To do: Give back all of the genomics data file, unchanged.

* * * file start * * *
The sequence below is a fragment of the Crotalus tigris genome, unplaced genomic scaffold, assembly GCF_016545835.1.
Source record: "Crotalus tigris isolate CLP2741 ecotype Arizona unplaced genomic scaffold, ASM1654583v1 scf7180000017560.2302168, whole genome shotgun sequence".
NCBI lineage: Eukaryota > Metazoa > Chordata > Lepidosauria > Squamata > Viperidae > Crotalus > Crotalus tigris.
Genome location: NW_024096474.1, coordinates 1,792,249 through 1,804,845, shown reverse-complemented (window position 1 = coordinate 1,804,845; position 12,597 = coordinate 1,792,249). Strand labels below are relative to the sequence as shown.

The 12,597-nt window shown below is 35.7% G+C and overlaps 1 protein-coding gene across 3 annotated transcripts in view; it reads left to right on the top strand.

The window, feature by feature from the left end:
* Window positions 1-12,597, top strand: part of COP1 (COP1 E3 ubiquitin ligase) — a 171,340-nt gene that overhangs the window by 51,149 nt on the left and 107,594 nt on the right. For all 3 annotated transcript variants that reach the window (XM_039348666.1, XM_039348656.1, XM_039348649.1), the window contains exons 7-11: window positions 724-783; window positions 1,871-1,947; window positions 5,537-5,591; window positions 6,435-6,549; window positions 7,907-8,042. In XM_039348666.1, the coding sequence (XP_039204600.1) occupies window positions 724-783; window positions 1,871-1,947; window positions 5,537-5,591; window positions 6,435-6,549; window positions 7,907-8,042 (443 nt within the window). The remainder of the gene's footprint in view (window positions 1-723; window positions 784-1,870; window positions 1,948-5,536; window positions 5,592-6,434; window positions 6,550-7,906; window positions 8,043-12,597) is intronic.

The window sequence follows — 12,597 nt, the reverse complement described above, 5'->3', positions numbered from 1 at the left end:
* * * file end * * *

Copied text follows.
The sequence below is a fragment of the Crotalus tigris genome, unplaced genomic scaffold, assembly GCF_016545835.1.
Source record: "Crotalus tigris isolate CLP2741 ecotype Arizona unplaced genomic scaffold, ASM1654583v1 scf7180000017560.2302168, whole genome shotgun sequence".
NCBI lineage: Eukaryota > Metazoa > Chordata > Lepidosauria > Squamata > Viperidae > Crotalus > Crotalus tigris.
Genome location: NW_024096474.1, coordinates 1,792,249 through 1,804,845, shown reverse-complemented (window position 1 = coordinate 1,804,845; position 12,597 = coordinate 1,792,249). Strand labels below are relative to the sequence as shown.

The 12,597-nt window shown below is 35.7% G+C and overlaps 1 protein-coding gene across 3 annotated transcripts in view; it reads left to right on the top strand.

The window, feature by feature from the left end:
* Window positions 1-12,597, top strand: part of COP1 (COP1 E3 ubiquitin ligase) — a 171,340-nt gene that overhangs the window by 51,149 nt on the left and 107,594 nt on the right. For all 3 annotated transcript variants that reach the window (XM_039348666.1, XM_039348656.1, XM_039348649.1), the window contains exons 7-11: window positions 724-783; window positions 1,871-1,947; window positions 5,537-5,591; window positions 6,435-6,549; window positions 7,907-8,042. In XM_039348666.1, the coding sequence (XP_039204600.1) occupies window positions 724-783; window positions 1,871-1,947; window positions 5,537-5,591; window positions 6,435-6,549; window positions 7,907-8,042 (443 nt within the window). The remainder of the gene's footprint in view (window positions 1-723; window positions 784-1,870; window positions 1,948-5,536; window positions 5,592-6,434; window positions 6,550-7,906; window positions 8,043-12,597) is intronic.

The window sequence follows — 12,597 nt, the reverse complement described above, 5'->3', positions numbered from 1 at the left end: